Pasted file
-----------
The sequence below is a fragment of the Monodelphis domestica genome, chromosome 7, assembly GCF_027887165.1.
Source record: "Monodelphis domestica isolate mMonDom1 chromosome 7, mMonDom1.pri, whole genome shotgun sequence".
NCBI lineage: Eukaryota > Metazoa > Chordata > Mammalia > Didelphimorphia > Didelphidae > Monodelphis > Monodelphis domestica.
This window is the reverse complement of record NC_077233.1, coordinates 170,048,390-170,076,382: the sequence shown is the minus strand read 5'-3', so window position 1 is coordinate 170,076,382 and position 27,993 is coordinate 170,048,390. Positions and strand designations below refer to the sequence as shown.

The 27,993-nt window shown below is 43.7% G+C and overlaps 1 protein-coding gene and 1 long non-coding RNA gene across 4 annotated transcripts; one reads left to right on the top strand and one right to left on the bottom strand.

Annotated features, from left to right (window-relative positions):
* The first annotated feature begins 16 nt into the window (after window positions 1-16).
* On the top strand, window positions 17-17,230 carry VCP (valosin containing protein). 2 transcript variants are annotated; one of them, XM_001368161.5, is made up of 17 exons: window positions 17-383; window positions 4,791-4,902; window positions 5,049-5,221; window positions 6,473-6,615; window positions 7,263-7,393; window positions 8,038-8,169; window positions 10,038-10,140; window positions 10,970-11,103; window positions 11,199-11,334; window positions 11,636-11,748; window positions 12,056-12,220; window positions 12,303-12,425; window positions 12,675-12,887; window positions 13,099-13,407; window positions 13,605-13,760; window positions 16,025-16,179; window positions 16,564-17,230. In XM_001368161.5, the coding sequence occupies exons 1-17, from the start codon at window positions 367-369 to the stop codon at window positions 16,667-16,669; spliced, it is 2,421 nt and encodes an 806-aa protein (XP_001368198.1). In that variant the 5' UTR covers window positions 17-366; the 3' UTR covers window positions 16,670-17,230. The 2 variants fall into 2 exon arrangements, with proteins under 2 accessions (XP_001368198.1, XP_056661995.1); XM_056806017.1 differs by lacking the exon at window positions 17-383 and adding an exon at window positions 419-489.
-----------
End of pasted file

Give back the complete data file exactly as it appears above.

The sequence below is a fragment of the Monodelphis domestica genome, chromosome 7, assembly GCF_027887165.1.
Source record: "Monodelphis domestica isolate mMonDom1 chromosome 7, mMonDom1.pri, whole genome shotgun sequence".
NCBI lineage: Eukaryota > Metazoa > Chordata > Mammalia > Didelphimorphia > Didelphidae > Monodelphis > Monodelphis domestica.
This window is the reverse complement of record NC_077233.1, coordinates 170,048,390-170,076,382: the sequence shown is the minus strand read 5'-3', so window position 1 is coordinate 170,076,382 and position 27,993 is coordinate 170,048,390. Positions and strand designations below refer to the sequence as shown.

The 27,993-nt window shown below is 43.7% G+C and overlaps 1 protein-coding gene and 1 long non-coding RNA gene across 4 annotated transcripts; one reads left to right on the top strand and one right to left on the bottom strand.

Annotated features, from left to right (window-relative positions):
* The first annotated feature begins 16 nt into the window (after window positions 1-16).
* On the top strand, window positions 17-17,230 carry VCP (valosin containing protein). 2 transcript variants are annotated; one of them, XM_001368161.5, is made up of 17 exons: window positions 17-383; window positions 4,791-4,902; window positions 5,049-5,221; window positions 6,473-6,615; window positions 7,263-7,393; window positions 8,038-8,169; window positions 10,038-10,140; window positions 10,970-11,103; window positions 11,199-11,334; window positions 11,636-11,748; window positions 12,056-12,220; window positions 12,303-12,425; window positions 12,675-12,887; window positions 13,099-13,407; window positions 13,605-13,760; window positions 16,025-16,179; window positions 16,564-17,230. In XM_001368161.5, the coding sequence occupies exons 1-17, from the start codon at window positions 367-369 to the stop codon at window positions 16,667-16,669; spliced, it is 2,421 nt and encodes an 806-aa protein (XP_001368198.1). In that variant the 5' UTR covers window positions 17-366; the 3' UTR covers window positions 16,670-17,230. The 2 variants fall into 2 exon arrangements, with proteins under 2 accessions (XP_001368198.1, XP_056661995.1); XM_056806017.1 differs by lacking the exon at window positions 17-383 and adding an exon at window positions 419-489.